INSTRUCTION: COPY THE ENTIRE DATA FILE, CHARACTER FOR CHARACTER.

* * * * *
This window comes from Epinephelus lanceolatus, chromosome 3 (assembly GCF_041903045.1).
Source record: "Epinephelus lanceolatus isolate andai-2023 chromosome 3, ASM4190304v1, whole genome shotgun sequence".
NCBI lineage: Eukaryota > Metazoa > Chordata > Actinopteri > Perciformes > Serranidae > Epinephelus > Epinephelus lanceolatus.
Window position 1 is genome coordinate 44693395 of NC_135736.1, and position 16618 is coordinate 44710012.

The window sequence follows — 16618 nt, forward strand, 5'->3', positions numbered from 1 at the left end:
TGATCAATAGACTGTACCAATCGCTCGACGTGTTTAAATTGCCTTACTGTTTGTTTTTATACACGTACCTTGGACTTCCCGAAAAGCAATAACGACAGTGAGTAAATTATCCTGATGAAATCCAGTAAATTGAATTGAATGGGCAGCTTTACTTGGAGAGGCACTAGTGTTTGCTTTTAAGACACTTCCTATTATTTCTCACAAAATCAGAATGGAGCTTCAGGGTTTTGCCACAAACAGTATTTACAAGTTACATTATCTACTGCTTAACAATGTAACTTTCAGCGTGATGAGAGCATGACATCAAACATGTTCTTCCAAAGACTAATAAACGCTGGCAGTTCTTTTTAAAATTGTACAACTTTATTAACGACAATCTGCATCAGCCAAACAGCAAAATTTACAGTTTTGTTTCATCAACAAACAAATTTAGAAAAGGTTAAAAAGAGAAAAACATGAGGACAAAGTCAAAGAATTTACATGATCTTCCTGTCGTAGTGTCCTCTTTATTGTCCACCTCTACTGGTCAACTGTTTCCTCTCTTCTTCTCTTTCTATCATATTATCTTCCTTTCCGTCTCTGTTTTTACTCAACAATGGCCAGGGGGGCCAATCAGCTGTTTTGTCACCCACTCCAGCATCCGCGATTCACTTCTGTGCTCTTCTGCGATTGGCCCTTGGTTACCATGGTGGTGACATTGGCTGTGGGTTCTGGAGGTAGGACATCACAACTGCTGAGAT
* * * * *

This window comes from Epinephelus lanceolatus, chromosome 3 (assembly GCF_041903045.1).
Source record: "Epinephelus lanceolatus isolate andai-2023 chromosome 3, ASM4190304v1, whole genome shotgun sequence".
NCBI lineage: Eukaryota > Metazoa > Chordata > Actinopteri > Perciformes > Serranidae > Epinephelus > Epinephelus lanceolatus.
Window position 1 is genome coordinate 44693395 of NC_135736.1, and position 16618 is coordinate 44710012.

The window sequence follows — 16618 nt, forward strand, 5'->3', positions numbered from 1 at the left end:
TGATCAATAGACTGTACCAATCGCTCGACGTGTTTAAATTGCCTTACTGTTTGTTTTTATACACGTACCTTGGACTTCCCGAAAAGCAATAACGACAGTGAGTAAATTATCCTGATGAAATCCAGTAAATTGAATTGAATGGGCAGCTTTACTTGGAGAGGCACTAGTGTTTGCTTTTAAGACACTTCCTATTATTTCTCACAAAATCAGAATGGAGCTTCAGGGTTTTGCCACAAACAGTATTTACAAGTTACATTATCTACTGCTTAACAATGTAACTTTCAGCGTGATGAGAGCATGACATCAAACATGTTCTTCCAAAGACTAATAAACGCTGGCAGTTCTTTTTAAAATTGTACAACTTTATTAACGACAATCTGCATCAGCCAAACAGCAAAATTTACAGTTTTGTTTCATCAACAAACAAATTTAGAAAAGGTTAAAAAGAGAAAAACATGAGGACAAAGTCAAAGAATTTACATGATCTTCCTGTCGTAGTGTCCTCTTTATTGTCCACCTCTACTGGTCAACTGTTTCCTCTCTTCTTCTCTTTCTATCATATTATCTTCCTTTCCGTCTCTGTTTTTACTCAACAATGGCCAGGGGGGCCAATCAGCTGTTTTGTCACCCACTCCAGCATCCGCGATTCACTTCTGTGCTCTTCTGCGATTGGCCCTTGGTTACCATGGTGGTGACATTGGCTGTGGGTTCTGGAGGTAGGACATCACAACTGCTGAGAT